There is no getting around it... I have yet to see a perfect copy from ANY all-in-one device, and the 1210 does not change this trend. Although black and white copies comes closest to the originals, color is almost always washed out. It is always a shade or two lighter, making it hard to copy charts and graphs with near-same colors, as it would come out the same color on the copy. Also, this hurts in photo reproduction.
If you choose to copy in color when, in fact, the original is in black and white, you are needlessly wasting time (as it takes longer) and ink (since it uses the color cartridges most of the time). Also the output would show a shimmer of color at the fine edges of the line art and/or text. Not too noticable to the naked eye, but definately there.
Lets face it... 1200x1200 is considered low when compared to dedicated scanners that are already rated at 2400x1200 at worst. However, this is quite alright for most users. Colors are even and near perfect. Details can be blown up without much pixelization at the maximum optical resolution. So do we need any resolution to be much higher? Only for photos, as I see it. However, this multifunction printer wasn't really designed for this in mind in the first place, and if you are the targeted consumer (most college students, home user, etc.), you should be satisfied with the results. Heck, even I am satisfied, and I'm a computer junkie!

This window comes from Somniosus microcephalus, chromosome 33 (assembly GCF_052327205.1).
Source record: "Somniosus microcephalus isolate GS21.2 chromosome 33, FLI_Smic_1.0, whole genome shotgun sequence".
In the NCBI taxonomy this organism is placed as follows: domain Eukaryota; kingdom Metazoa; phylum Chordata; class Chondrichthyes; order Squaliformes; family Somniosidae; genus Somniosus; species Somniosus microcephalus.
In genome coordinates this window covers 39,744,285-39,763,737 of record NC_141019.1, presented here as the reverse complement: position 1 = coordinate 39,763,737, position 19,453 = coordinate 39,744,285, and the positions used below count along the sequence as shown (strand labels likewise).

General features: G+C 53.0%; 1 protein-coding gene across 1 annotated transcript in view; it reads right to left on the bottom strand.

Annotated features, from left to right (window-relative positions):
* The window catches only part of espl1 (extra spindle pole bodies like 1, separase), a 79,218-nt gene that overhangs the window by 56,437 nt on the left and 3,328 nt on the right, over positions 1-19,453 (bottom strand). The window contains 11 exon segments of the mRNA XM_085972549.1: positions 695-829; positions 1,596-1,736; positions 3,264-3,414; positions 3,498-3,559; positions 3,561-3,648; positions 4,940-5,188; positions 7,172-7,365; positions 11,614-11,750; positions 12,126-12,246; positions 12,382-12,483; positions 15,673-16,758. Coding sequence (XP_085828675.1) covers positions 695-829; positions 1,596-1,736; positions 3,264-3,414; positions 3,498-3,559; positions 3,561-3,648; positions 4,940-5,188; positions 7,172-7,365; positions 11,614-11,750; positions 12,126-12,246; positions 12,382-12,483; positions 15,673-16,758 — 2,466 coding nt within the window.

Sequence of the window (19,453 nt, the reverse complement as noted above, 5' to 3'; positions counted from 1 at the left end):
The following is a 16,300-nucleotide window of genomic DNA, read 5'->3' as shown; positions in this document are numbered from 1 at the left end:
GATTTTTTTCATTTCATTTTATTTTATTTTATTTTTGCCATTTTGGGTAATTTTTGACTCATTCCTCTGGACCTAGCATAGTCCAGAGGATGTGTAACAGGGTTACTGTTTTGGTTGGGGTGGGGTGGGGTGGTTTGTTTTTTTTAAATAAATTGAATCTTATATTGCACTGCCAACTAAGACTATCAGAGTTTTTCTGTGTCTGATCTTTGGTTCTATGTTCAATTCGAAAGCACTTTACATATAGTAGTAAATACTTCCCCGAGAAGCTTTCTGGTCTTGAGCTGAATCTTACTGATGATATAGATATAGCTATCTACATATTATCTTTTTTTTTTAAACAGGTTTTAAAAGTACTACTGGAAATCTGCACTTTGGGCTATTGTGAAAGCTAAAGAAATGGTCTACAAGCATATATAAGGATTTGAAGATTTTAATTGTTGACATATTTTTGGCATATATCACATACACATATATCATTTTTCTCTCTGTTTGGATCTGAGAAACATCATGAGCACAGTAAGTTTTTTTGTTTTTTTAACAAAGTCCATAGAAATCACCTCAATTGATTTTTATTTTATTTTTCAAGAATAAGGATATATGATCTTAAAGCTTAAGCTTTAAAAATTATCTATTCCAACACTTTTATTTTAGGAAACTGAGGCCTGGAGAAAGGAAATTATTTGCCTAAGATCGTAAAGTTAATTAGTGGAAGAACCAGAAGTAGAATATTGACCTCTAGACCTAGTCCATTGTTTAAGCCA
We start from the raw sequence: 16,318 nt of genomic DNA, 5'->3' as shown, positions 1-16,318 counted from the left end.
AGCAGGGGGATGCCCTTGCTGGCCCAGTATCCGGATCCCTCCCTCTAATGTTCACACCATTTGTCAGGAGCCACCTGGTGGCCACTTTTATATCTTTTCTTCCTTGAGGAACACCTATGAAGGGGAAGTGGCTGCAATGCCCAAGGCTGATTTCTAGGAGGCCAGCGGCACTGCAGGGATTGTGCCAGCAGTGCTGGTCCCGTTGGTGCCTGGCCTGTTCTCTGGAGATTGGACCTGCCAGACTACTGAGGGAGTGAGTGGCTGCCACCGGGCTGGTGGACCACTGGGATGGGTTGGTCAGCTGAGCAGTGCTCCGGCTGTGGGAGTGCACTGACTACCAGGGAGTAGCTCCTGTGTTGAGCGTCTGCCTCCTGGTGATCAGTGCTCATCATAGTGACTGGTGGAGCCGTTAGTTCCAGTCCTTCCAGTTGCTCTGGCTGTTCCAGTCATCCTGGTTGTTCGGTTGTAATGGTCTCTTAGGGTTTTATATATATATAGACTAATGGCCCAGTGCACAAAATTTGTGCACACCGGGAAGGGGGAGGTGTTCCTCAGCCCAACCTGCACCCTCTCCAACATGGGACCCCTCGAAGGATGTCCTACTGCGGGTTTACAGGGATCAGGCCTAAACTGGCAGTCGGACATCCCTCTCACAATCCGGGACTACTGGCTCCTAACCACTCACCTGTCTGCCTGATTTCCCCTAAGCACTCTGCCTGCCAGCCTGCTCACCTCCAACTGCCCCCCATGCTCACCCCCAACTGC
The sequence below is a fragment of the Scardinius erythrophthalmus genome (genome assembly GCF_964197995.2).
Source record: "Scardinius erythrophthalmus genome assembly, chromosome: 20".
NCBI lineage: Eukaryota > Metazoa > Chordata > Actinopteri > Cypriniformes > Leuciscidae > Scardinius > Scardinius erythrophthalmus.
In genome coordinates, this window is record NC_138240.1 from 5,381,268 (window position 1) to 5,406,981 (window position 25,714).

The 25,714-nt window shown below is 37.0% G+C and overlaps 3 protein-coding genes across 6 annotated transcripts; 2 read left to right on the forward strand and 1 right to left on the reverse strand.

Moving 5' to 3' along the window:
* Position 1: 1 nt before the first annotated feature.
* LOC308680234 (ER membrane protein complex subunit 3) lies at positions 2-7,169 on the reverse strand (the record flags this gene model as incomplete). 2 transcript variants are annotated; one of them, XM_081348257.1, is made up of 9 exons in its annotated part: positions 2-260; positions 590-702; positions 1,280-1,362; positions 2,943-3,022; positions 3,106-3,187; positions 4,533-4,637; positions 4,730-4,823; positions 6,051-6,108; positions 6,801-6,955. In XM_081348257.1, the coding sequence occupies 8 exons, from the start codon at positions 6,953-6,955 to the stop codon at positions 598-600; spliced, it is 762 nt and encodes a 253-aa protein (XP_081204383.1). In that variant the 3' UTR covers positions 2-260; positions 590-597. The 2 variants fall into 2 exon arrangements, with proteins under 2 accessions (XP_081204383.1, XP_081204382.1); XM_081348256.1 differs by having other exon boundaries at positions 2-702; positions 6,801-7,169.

You can't find too much to fault on a multifunction printer for under $100, especially since it NOT a Lexmark. And the fact that if the print heads clog, just replace the cartrdige, as the heads are on the cartridge themseleves.
The 56 (black) cart is only $21.99 at Best Buy, while the 57 (tri color) cart is a whopping $36.99. However, there is a 56/57 pack that has both in a single package for only $52.99, saving you $5.99. I hate to say it (since I work at Best Buy), but Circuit City is a buck or two cheaper, though I am not sure if they sell the 56/57 pack. This is about $10 lower than a comparable Lexmark pair of carts.
So far, after 100 pages of mixed text and graphics, I am about 65% full on both carts, which is pretty good yield for a consumer-based ink jet printer.
All in all, I am happy with the Hewlett Packard PSC 1210. Although, for $50, I may be even happier with the PSC 1350. ;)
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Amount Paid (US$): 99.99
Operating System: Windows